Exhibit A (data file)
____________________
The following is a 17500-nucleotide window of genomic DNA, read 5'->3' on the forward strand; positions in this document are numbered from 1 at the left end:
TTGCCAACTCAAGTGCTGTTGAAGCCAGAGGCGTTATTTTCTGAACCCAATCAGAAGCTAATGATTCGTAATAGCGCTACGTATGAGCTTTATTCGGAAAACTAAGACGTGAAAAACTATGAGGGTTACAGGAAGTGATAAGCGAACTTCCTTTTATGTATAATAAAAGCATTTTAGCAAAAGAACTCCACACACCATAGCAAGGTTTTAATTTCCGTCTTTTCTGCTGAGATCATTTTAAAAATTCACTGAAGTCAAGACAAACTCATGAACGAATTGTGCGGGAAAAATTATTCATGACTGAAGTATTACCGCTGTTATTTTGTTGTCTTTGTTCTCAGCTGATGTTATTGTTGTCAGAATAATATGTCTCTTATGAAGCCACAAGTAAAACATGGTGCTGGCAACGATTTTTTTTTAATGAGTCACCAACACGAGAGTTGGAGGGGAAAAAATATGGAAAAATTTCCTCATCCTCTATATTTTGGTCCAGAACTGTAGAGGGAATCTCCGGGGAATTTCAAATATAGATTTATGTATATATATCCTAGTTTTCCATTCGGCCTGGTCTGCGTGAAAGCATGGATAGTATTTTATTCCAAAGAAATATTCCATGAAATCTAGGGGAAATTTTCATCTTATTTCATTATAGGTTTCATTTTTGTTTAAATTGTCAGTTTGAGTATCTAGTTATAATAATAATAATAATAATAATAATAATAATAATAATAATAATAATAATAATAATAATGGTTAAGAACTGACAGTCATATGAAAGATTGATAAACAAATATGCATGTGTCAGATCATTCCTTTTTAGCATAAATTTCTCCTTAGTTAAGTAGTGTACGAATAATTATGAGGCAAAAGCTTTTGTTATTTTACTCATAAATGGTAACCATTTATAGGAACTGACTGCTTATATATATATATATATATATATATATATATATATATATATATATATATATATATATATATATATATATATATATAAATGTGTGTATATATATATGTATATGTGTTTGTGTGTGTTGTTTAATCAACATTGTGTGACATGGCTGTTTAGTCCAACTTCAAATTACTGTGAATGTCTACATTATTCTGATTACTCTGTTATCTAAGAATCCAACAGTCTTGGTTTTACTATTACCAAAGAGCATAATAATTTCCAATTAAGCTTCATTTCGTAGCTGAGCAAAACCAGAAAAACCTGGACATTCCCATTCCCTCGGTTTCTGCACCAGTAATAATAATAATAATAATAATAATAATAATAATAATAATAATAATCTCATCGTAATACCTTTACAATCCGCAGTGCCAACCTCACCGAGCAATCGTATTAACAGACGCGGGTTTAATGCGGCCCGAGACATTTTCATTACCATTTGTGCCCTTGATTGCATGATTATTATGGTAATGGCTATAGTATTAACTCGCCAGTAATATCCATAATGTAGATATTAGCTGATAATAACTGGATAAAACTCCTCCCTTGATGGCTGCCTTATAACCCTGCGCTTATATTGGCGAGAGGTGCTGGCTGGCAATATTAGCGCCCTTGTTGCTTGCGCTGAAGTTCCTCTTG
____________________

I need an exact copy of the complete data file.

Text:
The following is a 17500-nucleotide window of genomic DNA, read 5'->3' on the forward strand; positions in this document are numbered from 1 at the left end:
TTGCCAACTCAAGTGCTGTTGAAGCCAGAGGCGTTATTTTCTGAACCCAATCAGAAGCTAATGATTCGTAATAGCGCTACGTATGAGCTTTATTCGGAAAACTAAGACGTGAAAAACTATGAGGGTTACAGGAAGTGATAAGCGAACTTCCTTTTATGTATAATAAAAGCATTTTAGCAAAAGAACTCCACACACCATAGCAAGGTTTTAATTTCCGTCTTTTCTGCTGAGATCATTTTAAAAATTCACTGAAGTCAAGACAAACTCATGAACGAATTGTGCGGGAAAAATTATTCATGACTGAAGTATTACCGCTGTTATTTTGTTGTCTTTGTTCTCAGCTGATGTTATTGTTGTCAGAATAATATGTCTCTTATGAAGCCACAAGTAAAACATGGTGCTGGCAACGATTTTTTTTTAATGAGTCACCAACACGAGAGTTGGAGGGGAAAAAATATGGAAAAATTTCCTCATCCTCTATATTTTGGTCCAGAACTGTAGAGGGAATCTCCGGGGAATTTCAAATATAGATTTATGTATATATATCCTAGTTTTCCATTCGGCCTGGTCTGCGTGAAAGCATGGATAGTATTTTATTCCAAAGAAATATTCCATGAAATCTAGGGGAAATTTTCATCTTATTTCATTATAGGTTTCATTTTTGTTTAAATTGTCAGTTTGAGTATCTAGTTATAATAATAATAATAATAATAATAATAATAATAATAATAATAATAATAATAATAATAATGGTTAAGAACTGACAGTCATATGAAAGATTGATAAACAAATATGCATGTGTCAGATCATTCCTTTTTAGCATAAATTTCTCCTTAGTTAAGTAGTGTACGAATAATTATGAGGCAAAAGCTTTTGTTATTTTACTCATAAATGGTAACCATTTATAGGAACTGACTGCTTATATATATATATATATATATATATATATATATATATATATATATATATATATATATATATATATATATATATATAAATGTGTGTATATATATATGTATATGTGTTTGTGTGTGTTGTTTAATCAACATTGTGTGACATGGCTGTTTAGTCCAACTTCAAATTACTGTGAATGTCTACATTATTCTGATTACTCTGTTATCTAAGAATCCAACAGTCTTGGTTTTACTATTACCAAAGAGCATAATAATTTCCAATTAAGCTTCATTTCGTAGCTGAGCAAAACCAGAAAAACCTGGACATTCCCATTCCCTCGGTTTCTGCACCAGTAATAATAATAATAATAATAATAATAATAATAATAATAATAATAATCTCATCGTAATACCTTTACAATCCGCAGTGCCAACCTCACCGAGCAATCGTATTAACAGACGCGGGTTTAATGCGGCCCGAGACATTTTCATTACCATTTGTGCCCTTGATTGCATGATTATTATGGTAATGGCTATAGTATTAACTCGCCAGTAATATCCATAATGTAGATATTAGCTGATAATAACTGGATAAAACTCCTCCCTTGATGGCTGCCTTATAACCCTGCGCTTATATTGGCGAGAGGTGCTGGCTGGCAATATTAGCGCCCTTGTTGCTTGCGCTGAAGTTCCTCTTG